12 oz (350g) arborio or carnaroli (risotto) rice
4 fl oz (100ml) white wine
handful flat-leaf parsley, chopped
2 oz (50g) Parmesan cheese, grated
2 tblsp marscapone (or creme fraiche or similar)
Put 1 tblsp of the oil into a deep frying pan. Add six whole sage leaves and the crushed garlic, and fry for a few seconds until the sage is beginning to colour. Then remove leaves and drain on kitchen paper. Chop the remaining sage leaves finely. Soak the dried mushrooms (if using) in the hot stock.
Add remaining oil to the garlic/sage flavoured oil in the pan and add the onion, chopped sage, thyme and butternut, gently fry for 10 minutes. Raise heat to medium and add the rice, stirring everything together for about 3 minutes, then add the wine and stir for a further minute.
Start cooking the rice by adding a ladle of the hot vegetable stock (leave the mushrooms soaking in the rest), and - as the rice absorbs this - gradually add more stock, stirring, until the rice is soft but with still a little bite (this may take about 20 minutes) and most of the stock is used. Add seasoning to taste.
Remove from heat, add a 'splash' of stock to the pan along with the parsley, half the grated Parmesan, and the marscapone. Tip into a serving dish and top with remaining cheese and garnish with the fried sage leaves.

Final recipe today is one to make when we have cooked chicken scraps taken from the carcase after roasting (or from the carcase after making the stock). We should all have carrots in the veggie drawer of our fridge, onions somewhere in the kitchen, and peas in the freezer. Grow our own herbs (and we could use a different one than the one in the recipe - or possibly several different ones), make our own yogurt, and we are almost there. It just shows that with a little effort and a certain amount of 'self-sufficiency', we can easily make a 'restaurant quality' soup for very little cost indeed,
'Roast Chicken' and Herb Soup: serves 4
1 tblsp olive oil
2 large carrots, trimmed and chopped
2 onions, chopped
1 tblsp fresh thyme leaves (or other) roughly chopped
1.4 pints (2.5 ltrs) chicken stock
9 oz (250g) left-over roast chicken, shredded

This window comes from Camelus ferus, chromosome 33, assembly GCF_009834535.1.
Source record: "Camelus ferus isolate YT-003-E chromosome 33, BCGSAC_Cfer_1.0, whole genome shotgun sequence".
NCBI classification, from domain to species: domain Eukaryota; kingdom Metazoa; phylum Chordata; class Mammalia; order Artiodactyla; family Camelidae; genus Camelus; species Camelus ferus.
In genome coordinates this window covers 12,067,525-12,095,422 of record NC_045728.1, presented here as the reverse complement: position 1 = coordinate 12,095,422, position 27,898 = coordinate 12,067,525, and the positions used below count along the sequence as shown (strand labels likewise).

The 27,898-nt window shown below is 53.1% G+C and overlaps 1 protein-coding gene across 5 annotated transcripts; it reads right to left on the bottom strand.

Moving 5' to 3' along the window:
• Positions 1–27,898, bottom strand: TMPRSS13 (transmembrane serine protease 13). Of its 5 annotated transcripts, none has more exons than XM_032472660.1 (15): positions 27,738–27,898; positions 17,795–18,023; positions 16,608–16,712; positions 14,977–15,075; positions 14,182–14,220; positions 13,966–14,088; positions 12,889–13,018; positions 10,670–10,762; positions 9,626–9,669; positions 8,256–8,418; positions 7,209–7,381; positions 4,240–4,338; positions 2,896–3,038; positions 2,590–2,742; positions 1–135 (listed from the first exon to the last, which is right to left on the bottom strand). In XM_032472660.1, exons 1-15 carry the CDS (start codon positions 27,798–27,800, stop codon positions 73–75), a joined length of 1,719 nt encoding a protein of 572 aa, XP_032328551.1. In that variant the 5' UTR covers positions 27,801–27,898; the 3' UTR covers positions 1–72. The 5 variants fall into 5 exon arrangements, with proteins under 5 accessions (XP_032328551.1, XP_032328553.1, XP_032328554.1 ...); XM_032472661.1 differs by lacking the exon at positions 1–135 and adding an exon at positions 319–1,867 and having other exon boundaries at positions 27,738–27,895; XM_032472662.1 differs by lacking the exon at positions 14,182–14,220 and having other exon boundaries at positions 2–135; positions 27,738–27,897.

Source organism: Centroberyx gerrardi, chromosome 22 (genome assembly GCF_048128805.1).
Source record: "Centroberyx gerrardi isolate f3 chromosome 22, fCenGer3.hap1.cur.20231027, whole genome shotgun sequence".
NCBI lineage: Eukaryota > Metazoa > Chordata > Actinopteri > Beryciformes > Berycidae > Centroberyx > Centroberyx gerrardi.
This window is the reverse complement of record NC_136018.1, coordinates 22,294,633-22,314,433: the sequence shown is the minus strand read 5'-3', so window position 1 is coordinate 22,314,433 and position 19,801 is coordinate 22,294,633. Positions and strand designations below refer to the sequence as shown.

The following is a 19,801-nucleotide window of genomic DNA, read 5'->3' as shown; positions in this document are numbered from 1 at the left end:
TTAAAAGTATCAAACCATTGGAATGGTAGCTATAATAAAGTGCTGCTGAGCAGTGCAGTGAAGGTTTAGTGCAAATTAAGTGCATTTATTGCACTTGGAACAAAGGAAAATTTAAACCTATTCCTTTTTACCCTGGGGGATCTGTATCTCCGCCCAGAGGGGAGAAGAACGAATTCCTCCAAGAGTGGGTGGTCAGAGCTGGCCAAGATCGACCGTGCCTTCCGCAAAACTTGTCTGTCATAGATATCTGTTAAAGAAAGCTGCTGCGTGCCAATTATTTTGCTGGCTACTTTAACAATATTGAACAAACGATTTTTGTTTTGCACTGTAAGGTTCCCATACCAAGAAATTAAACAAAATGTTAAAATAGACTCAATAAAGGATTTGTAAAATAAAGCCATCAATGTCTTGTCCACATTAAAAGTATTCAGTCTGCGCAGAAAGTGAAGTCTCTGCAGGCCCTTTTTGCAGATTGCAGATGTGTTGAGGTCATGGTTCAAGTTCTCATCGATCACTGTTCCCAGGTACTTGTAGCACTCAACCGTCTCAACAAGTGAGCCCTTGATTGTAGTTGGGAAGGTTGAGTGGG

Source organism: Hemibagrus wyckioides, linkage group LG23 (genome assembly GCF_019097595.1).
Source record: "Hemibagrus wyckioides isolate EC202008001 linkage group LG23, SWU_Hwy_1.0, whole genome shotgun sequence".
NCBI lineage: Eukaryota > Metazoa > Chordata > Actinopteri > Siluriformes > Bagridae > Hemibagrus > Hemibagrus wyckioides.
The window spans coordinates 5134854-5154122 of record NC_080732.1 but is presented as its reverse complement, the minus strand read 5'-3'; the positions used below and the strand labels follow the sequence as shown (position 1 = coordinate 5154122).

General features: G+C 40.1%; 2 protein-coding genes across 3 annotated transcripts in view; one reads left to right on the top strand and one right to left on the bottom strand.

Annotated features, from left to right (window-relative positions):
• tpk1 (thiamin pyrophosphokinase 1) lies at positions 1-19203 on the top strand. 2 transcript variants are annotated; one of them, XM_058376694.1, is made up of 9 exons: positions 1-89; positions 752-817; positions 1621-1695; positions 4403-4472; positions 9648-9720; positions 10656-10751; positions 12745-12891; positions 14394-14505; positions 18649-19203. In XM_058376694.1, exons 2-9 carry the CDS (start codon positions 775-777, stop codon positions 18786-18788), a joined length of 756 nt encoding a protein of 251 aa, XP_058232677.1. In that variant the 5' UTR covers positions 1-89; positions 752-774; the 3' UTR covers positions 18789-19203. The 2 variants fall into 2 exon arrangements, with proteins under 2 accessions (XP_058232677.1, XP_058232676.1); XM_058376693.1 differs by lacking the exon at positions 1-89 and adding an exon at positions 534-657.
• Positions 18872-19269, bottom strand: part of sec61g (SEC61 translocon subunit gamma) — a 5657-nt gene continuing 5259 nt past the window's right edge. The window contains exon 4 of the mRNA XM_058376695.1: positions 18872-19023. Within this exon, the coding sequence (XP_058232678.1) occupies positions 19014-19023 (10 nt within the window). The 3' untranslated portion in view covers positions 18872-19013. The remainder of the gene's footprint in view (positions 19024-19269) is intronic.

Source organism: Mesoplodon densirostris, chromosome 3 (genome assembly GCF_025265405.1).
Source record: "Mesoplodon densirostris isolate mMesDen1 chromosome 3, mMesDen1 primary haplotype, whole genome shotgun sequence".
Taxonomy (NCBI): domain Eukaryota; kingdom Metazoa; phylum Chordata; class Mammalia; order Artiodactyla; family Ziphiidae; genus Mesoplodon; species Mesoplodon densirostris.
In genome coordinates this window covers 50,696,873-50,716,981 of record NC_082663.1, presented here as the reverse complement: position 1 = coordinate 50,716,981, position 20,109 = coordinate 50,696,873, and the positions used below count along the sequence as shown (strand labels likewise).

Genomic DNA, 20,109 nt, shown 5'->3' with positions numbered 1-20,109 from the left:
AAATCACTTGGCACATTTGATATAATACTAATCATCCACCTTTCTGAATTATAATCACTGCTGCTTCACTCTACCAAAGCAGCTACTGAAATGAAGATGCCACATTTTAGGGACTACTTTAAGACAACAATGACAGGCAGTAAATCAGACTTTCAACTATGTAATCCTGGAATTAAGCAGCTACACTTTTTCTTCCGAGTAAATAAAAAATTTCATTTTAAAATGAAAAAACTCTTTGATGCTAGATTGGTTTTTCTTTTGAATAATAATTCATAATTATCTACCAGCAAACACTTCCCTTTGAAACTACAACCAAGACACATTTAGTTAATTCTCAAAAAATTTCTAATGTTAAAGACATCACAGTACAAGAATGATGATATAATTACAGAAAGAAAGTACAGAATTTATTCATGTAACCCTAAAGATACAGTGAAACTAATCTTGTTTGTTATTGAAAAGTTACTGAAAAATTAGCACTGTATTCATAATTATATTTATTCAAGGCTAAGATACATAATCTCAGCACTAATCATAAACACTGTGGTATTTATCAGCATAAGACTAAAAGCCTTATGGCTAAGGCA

8 oz (225g) frozen peas
salt and pepper
3 tblsp Greek yogurt
1 clove garlic, crushed
squeeze fresh lemon juice
Heat the oil in a large saucepan and add the carrots, onions and herbs. Fry gently (aka saute) for 15 minutes, then stir in the stock. Bring to the boil, cover and simmer for 10 minutes before adding the chicken.
Remove half the soup from the pan and blitz to a puree using a stick-blender, food processor or liquidiser, then return to the rest of the soup in the pan with the peas and seasoning to taste. Simmer for 5 minutes until thoroughly heated through.
Mix together the yogurt, garlic and lemon juice and swirl into each bowl of soup once it has been ladled out. Good served with crusty bread.

Gill hasn't phoned me - now I'm worried, she has never missed a Sunday since the arrangement was made (unless otherwise away on holiday which I would already know about). Have to check my mobile in case she text me, but B would have heard it 'bleep' and brought it in to me. Must text her to see if she is OK. She obviously can't use her land line, so no point in phoning her on that. A situation like this makes me feel helpless. I have no way of contacting her family, but they all live fairly close to where she lives, and she is in regular contact with them (on a daily basis) so that area is covered. All I can do is wait to hear what has happened.

With that now on my mind, cannot find the heart to continue for today, but will join you again tomorrow, with some (hopefully) new ideas on how to spend less and still eat well. See you then.